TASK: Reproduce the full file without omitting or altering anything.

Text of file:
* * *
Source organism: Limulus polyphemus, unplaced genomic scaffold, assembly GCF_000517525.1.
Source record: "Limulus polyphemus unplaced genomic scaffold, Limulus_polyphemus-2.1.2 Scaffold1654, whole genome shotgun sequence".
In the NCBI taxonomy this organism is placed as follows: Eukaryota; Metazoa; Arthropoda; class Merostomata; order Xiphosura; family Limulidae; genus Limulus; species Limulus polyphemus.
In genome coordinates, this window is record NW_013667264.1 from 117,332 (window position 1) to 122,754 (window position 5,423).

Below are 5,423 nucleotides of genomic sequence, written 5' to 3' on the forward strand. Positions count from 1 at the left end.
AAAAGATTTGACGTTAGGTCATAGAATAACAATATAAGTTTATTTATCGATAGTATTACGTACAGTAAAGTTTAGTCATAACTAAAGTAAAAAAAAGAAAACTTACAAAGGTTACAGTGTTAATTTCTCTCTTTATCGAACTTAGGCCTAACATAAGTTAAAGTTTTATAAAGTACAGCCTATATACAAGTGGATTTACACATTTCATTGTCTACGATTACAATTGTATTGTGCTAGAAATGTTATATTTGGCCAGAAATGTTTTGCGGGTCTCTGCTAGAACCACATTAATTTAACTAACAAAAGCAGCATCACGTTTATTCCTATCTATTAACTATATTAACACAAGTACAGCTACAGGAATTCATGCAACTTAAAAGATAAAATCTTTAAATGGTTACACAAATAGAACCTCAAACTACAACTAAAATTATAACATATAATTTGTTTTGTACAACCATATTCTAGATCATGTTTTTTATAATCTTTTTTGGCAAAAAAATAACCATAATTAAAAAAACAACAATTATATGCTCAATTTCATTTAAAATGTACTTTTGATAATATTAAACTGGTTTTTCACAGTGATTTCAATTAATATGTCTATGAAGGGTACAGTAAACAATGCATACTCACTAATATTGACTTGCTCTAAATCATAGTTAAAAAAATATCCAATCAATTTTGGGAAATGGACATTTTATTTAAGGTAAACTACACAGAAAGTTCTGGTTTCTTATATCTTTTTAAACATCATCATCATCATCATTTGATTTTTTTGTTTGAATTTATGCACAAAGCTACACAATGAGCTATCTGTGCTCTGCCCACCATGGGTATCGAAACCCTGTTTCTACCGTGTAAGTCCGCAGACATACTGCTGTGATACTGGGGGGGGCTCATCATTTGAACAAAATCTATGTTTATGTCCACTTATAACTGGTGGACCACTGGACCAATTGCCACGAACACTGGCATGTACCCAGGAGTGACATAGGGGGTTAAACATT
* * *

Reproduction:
Source organism: Limulus polyphemus, unplaced genomic scaffold, assembly GCF_000517525.1.
Source record: "Limulus polyphemus unplaced genomic scaffold, Limulus_polyphemus-2.1.2 Scaffold1654, whole genome shotgun sequence".
In the NCBI taxonomy this organism is placed as follows: Eukaryota; Metazoa; Arthropoda; class Merostomata; order Xiphosura; family Limulidae; genus Limulus; species Limulus polyphemus.
In genome coordinates, this window is record NW_013667264.1 from 117,332 (window position 1) to 122,754 (window position 5,423).

Below are 5,423 nucleotides of genomic sequence, written 5' to 3' on the forward strand. Positions count from 1 at the left end.
AAAAGATTTGACGTTAGGTCATAGAATAACAATATAAGTTTATTTATCGATAGTATTACGTACAGTAAAGTTTAGTCATAACTAAAGTAAAAAAAAGAAAACTTACAAAGGTTACAGTGTTAATTTCTCTCTTTATCGAACTTAGGCCTAACATAAGTTAAAGTTTTATAAAGTACAGCCTATATACAAGTGGATTTACACATTTCATTGTCTACGATTACAATTGTATTGTGCTAGAAATGTTATATTTGGCCAGAAATGTTTTGCGGGTCTCTGCTAGAACCACATTAATTTAACTAACAAAAGCAGCATCACGTTTATTCCTATCTATTAACTATATTAACACAAGTACAGCTACAGGAATTCATGCAACTTAAAAGATAAAATCTTTAAATGGTTACACAAATAGAACCTCAAACTACAACTAAAATTATAACATATAATTTGTTTTGTACAACCATATTCTAGATCATGTTTTTTATAATCTTTTTTGGCAAAAAAATAACCATAATTAAAAAAACAACAATTATATGCTCAATTTCATTTAAAATGTACTTTTGATAATATTAAACTGGTTTTTCACAGTGATTTCAATTAATATGTCTATGAAGGGTACAGTAAACAATGCATACTCACTAATATTGACTTGCTCTAAATCATAGTTAAAAAAATATCCAATCAATTTTGGGAAATGGACATTTTATTTAAGGTAAACTACACAGAAAGTTCTGGTTTCTTATATCTTTTTAAACATCATCATCATCATCATTTGATTTTTTTGTTTGAATTTATGCACAAAGCTACACAATGAGCTATCTGTGCTCTGCCCACCATGGGTATCGAAACCCTGTTTCTACCGTGTAAGTCCGCAGACATACTGCTGTGATACTGGGGGGGGCTCATCATTTGAACAAAATCTATGTTTATGTCCACTTATAACTGGTGGACCACTGGACCAATTGCCACGAACACTGGCATGTACCCAGGAGTGACATAGGGGGTTAAACATT